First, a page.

This is the Lower Market in my home town, Bodzentyn. I took this photo during my trip to Bodzentyn after World War II, in 1957.
I was hiding first, after I arrived. I didn't want to say that I was a Jew, because I was afraid. I went to Bodzentyn, because I had a house there. We had lived on Pasieka Street, next to the Lower Market. I was thinking of getting the house back, but I didn't. There was this old woman living there. I didn't want to move her, so I decided to leave the house alone. I came back to get the birth certificates, all the documents that everyone's dead, death certificates and all that.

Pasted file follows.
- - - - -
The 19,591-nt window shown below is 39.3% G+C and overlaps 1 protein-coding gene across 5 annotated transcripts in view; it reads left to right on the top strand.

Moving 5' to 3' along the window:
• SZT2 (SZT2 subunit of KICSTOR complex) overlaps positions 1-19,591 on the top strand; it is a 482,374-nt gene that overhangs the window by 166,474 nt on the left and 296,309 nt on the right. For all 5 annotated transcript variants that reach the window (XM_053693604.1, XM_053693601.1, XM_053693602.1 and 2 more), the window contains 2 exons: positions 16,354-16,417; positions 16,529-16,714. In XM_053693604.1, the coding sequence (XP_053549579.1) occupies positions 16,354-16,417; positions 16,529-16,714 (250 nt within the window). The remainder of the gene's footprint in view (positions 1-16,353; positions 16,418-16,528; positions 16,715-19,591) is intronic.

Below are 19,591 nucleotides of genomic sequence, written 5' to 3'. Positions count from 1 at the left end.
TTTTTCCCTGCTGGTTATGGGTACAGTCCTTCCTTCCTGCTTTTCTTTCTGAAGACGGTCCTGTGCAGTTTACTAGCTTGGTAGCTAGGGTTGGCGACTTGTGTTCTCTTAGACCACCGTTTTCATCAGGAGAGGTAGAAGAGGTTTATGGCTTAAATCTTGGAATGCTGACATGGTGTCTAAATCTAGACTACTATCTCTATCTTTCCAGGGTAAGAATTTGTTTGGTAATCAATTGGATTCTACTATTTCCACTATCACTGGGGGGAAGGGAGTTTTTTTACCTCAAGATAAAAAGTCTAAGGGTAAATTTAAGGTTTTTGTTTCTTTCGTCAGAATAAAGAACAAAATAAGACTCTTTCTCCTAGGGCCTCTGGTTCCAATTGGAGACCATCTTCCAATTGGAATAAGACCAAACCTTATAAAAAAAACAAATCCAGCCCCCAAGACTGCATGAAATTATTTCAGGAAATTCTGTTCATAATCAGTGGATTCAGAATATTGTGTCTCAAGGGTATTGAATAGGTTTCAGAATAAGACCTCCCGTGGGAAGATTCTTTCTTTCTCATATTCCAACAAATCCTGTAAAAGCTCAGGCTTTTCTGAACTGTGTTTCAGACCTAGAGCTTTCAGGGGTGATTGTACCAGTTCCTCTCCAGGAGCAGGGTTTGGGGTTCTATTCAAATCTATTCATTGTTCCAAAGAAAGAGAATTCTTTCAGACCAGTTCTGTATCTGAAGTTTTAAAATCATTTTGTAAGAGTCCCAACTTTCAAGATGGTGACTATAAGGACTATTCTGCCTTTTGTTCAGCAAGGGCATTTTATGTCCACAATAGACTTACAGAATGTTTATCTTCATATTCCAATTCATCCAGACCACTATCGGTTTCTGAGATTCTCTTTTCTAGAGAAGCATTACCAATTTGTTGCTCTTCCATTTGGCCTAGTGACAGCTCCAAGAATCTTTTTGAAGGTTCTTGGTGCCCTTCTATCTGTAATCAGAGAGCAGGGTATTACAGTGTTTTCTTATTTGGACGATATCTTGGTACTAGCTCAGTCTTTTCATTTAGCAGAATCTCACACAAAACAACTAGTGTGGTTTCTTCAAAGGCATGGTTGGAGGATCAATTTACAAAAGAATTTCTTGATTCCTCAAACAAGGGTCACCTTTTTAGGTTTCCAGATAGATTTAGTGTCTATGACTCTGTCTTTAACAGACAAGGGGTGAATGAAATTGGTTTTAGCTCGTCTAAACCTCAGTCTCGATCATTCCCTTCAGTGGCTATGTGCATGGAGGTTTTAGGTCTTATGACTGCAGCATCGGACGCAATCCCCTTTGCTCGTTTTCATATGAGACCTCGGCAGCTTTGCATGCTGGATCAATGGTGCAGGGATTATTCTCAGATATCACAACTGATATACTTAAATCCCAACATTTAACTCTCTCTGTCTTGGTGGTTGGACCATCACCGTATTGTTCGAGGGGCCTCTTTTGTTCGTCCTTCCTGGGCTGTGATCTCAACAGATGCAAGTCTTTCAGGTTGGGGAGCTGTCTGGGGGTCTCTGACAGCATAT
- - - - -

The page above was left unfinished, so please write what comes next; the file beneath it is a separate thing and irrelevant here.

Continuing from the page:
Bodzentyn was a very small town in the Swietokrzyskie Mountains. There were several hundred Jews living there [approx. 1,000 Jews, about two percent of the total population]. Artisans, merchants - the entire downtown was Jewish. Jews and Poles lived together in the city and the relationships between them were very good. There were more Poles. The Jews were progressive, but mostly practiced religion - the older ones at least; the younger were starting to assimilate a bit. When you walked on the street without wearing a cap, you stood out at once. There was an elementary school in Bodzentyn - a Polish one, I attended it as well - a teachers' training college, a prayer house and a mikveh. The owner of the mikveh was called Binsztok. The mikveh was on Kielecka Street. The prayer house was next to the Catholic church, on Boznicza Street. And there was also a cemetery, on a hill. When I went to Bodzentyn right after the war, this Jewish cemetery was still there, but all the mazevot had been destroyed.